Country superstar Shania Twain says “it will be sad to say goodbye” to performing on stage when her summer farewell tour ends, but she wants her fans to know she will not stop making music.

Twain surprised fans earlier this week when she announced that her upcoming “Rock This Country” tour will be her last. The 48-city tour kicks off on June 5 in Seattle and includes stops in Vancouver, Edmonton, Saskatoon, Winnipeg, London, Hamilton, Toronto, Ottawa and Montreal.

Twain acknowledged Thursday that the decision to stop touring was “big,” but said it was something she had been considering.

“It’s been coming for a little while,” Twain told CTV’s Canada AM. “So it’s not sudden for me.”

In fact, Twain thought that her two-year residency at Caesars Palace in Las Vegas, which wrapped up last December, would mark her last public performances.

However, the stint “went by so fast and I wanted to make it last a little longer.

“This summer will be the perfect farewell and the perfect time for me to say goodbye to the stage,” she said.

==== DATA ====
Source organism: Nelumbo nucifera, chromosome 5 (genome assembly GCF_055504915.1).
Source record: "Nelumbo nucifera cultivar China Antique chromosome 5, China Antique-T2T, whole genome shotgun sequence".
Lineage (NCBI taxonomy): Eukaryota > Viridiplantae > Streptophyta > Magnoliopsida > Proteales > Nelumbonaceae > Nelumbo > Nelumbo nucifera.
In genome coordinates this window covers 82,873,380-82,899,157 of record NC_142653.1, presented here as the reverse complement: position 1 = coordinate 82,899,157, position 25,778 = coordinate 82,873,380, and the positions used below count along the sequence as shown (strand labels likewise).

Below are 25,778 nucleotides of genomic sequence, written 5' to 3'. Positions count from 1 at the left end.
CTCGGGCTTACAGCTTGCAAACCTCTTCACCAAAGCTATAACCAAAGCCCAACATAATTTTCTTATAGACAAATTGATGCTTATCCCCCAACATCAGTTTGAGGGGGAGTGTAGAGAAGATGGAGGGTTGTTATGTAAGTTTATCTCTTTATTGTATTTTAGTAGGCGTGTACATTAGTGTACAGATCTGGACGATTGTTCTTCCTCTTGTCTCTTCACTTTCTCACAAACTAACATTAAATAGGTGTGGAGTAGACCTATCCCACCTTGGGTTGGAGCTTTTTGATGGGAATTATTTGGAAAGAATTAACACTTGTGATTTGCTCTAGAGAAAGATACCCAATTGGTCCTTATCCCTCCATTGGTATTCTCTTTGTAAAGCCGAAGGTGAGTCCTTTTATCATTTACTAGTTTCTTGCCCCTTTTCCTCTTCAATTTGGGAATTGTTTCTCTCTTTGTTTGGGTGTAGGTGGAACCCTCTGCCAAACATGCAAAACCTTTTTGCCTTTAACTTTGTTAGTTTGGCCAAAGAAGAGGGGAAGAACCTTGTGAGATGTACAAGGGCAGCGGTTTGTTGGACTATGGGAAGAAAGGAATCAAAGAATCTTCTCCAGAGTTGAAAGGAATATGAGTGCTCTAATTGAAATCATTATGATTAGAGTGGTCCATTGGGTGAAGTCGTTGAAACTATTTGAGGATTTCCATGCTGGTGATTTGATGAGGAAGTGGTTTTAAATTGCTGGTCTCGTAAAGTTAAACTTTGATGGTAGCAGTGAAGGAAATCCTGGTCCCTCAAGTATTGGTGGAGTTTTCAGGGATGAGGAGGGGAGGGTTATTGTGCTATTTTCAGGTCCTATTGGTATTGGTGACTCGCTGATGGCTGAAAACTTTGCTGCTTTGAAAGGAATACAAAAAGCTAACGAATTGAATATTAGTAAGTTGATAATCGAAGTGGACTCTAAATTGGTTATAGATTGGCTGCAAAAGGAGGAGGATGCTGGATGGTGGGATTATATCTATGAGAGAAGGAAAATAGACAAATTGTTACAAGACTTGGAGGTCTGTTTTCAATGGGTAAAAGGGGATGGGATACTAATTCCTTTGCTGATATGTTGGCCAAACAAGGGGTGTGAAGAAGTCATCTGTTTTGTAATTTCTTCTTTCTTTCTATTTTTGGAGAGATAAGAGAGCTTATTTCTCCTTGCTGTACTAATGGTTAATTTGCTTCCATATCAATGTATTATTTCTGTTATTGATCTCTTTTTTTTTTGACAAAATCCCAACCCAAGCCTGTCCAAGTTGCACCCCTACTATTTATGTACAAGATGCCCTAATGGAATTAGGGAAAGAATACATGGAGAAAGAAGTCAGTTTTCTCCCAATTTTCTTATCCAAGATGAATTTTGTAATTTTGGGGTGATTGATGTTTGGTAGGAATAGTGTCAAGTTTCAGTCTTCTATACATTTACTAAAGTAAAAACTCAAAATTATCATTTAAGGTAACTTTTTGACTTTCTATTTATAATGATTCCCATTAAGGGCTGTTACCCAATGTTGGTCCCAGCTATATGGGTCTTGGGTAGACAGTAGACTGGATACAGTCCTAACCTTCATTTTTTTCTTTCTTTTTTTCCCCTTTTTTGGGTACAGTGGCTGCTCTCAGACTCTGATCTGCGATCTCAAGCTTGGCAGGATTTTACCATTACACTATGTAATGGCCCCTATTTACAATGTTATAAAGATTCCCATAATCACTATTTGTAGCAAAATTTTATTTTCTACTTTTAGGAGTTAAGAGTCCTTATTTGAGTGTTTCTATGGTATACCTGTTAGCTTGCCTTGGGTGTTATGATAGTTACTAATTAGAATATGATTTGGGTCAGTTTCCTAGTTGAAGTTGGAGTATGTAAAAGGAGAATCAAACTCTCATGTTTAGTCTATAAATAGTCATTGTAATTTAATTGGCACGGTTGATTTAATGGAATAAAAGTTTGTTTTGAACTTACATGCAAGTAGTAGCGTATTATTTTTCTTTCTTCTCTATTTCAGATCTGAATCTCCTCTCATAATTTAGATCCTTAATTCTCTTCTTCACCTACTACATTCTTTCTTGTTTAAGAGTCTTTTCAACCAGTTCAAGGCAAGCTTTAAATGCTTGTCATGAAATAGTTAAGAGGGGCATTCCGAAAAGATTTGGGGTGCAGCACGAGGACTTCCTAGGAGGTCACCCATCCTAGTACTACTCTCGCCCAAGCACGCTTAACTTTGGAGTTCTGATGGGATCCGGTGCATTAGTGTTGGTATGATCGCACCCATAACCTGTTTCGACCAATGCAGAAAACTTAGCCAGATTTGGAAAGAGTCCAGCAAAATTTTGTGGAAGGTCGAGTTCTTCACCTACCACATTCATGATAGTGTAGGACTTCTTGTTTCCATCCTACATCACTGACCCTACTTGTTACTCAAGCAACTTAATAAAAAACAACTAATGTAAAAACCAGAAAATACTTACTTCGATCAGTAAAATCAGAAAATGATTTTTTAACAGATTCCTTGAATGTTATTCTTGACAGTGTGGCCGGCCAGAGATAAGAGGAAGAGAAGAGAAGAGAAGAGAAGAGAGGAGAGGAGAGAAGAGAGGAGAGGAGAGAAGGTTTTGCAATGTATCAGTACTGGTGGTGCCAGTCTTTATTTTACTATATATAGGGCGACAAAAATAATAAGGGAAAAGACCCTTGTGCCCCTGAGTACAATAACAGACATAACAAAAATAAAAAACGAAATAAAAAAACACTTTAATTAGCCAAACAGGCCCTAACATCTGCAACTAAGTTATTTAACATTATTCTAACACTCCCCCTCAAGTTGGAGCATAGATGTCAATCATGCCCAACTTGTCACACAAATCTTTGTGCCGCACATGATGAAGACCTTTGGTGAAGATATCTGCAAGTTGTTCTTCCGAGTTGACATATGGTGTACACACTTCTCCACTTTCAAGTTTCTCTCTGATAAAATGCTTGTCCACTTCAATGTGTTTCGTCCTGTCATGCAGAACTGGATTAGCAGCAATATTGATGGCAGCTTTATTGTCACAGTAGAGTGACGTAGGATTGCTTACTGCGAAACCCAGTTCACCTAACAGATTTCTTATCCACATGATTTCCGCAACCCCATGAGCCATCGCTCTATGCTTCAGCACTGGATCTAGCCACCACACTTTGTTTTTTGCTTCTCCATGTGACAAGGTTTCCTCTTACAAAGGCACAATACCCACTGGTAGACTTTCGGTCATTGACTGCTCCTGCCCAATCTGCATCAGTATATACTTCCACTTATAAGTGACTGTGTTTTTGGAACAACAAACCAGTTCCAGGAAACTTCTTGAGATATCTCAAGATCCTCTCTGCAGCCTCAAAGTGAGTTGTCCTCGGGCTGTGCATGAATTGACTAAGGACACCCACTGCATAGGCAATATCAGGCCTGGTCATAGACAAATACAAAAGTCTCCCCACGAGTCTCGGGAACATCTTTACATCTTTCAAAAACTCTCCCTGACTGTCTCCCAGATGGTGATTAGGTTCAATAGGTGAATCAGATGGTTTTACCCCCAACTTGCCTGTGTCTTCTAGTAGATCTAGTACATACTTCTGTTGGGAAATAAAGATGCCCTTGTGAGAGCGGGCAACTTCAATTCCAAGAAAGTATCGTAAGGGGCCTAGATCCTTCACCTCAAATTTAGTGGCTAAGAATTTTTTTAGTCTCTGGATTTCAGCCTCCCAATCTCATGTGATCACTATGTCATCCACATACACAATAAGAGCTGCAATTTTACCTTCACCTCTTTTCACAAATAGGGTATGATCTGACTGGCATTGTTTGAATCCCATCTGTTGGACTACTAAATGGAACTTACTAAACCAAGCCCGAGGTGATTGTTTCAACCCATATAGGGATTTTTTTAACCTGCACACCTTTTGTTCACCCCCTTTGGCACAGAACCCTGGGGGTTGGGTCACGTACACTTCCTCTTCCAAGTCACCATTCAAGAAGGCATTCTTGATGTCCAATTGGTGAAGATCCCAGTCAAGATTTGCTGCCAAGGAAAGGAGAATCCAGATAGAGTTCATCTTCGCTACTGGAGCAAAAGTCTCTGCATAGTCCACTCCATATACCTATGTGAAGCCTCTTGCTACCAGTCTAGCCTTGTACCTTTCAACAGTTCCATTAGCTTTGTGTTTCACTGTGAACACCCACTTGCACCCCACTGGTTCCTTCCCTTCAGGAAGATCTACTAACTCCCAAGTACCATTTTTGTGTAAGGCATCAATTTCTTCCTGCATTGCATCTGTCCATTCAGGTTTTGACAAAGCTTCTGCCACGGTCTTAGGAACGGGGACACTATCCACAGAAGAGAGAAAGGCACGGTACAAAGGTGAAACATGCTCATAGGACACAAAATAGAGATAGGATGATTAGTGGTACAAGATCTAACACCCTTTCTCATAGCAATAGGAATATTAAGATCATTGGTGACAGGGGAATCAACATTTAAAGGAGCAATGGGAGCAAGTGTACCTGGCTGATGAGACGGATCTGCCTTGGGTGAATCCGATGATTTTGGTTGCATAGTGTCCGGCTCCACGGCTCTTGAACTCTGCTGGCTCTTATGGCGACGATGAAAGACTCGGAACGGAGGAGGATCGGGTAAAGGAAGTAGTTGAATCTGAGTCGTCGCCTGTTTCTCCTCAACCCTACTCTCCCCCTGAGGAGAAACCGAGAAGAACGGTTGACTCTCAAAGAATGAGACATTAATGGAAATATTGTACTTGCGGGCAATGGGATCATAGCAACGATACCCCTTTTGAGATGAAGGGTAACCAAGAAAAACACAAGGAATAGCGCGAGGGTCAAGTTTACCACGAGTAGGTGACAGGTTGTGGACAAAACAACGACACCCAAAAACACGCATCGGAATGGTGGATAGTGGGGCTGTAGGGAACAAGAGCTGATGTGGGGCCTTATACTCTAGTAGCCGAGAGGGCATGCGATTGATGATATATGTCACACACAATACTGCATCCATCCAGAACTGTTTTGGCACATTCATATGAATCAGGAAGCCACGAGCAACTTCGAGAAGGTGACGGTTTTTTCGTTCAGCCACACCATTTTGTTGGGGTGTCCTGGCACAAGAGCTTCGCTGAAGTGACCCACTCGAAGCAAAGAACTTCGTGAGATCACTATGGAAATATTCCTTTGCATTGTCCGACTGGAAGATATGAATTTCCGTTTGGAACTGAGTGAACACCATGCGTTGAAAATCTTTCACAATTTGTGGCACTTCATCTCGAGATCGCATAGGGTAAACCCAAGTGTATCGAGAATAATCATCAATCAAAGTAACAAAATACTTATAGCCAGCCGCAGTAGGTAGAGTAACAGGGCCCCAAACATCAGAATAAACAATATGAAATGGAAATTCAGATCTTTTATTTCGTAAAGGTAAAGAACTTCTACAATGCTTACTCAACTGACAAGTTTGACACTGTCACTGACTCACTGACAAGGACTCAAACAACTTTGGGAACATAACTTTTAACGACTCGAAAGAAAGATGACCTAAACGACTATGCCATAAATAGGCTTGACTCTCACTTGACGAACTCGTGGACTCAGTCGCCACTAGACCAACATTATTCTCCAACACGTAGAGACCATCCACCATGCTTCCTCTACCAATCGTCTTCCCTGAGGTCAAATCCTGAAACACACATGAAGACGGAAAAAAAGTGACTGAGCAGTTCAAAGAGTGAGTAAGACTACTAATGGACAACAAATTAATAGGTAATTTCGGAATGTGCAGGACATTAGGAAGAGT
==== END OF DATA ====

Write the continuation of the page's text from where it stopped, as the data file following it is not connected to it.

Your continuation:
“I’ll be sad to say goodbye, it will be an emotional time.”

Twain acknowledged feeling emotional when she started the Vegas residency, having previously gone through a public divorce and remarriage, as well as recovery from a condition that affected her vocal chords.

“Because I was in such a state emotionally in my personal life and feeling insecure about being a performer (and) hadn’t been on stage in a decade, I needed something that drastic to shake me out of it,” Twain told CTV Toronto.

But the tour will be an entirely different show than what more than 330,000 fans saw over 105 shows in Vegas and was captured on a new DVD released this week, she said.

The show will be “a little bit of a party” as the 49-year-old celebrates her career.

“I’m carrying the momentum over from the Las Vegas experience, bringing it to the live touring stage and enjoying that final hurrah,” Twain said. “It’s the after-party.”

Twain told Canada AM that she hopes to “get into the audience” a lot during the show.

“It’s going to be a rockin’ show, a party atmosphere,” Twain said, adding that she wants to “get into the audience as much as I can.”

Meanwhile, Twain wants to reassure fans that although she is retiring from the stage, she won’t stop making music.

She is recording a new album, which will be put on hold for the tour. She will resume recording after the summer, she said.

She is recording a new album, which will be put on hold for the tour. She will resume recording after the summer, she said. Twain turns 50 in August, and she would like her new album to hit stores before the end of the year.

“I’m not retiring by any means,” Twain said. “I’ve got so much to do musically.”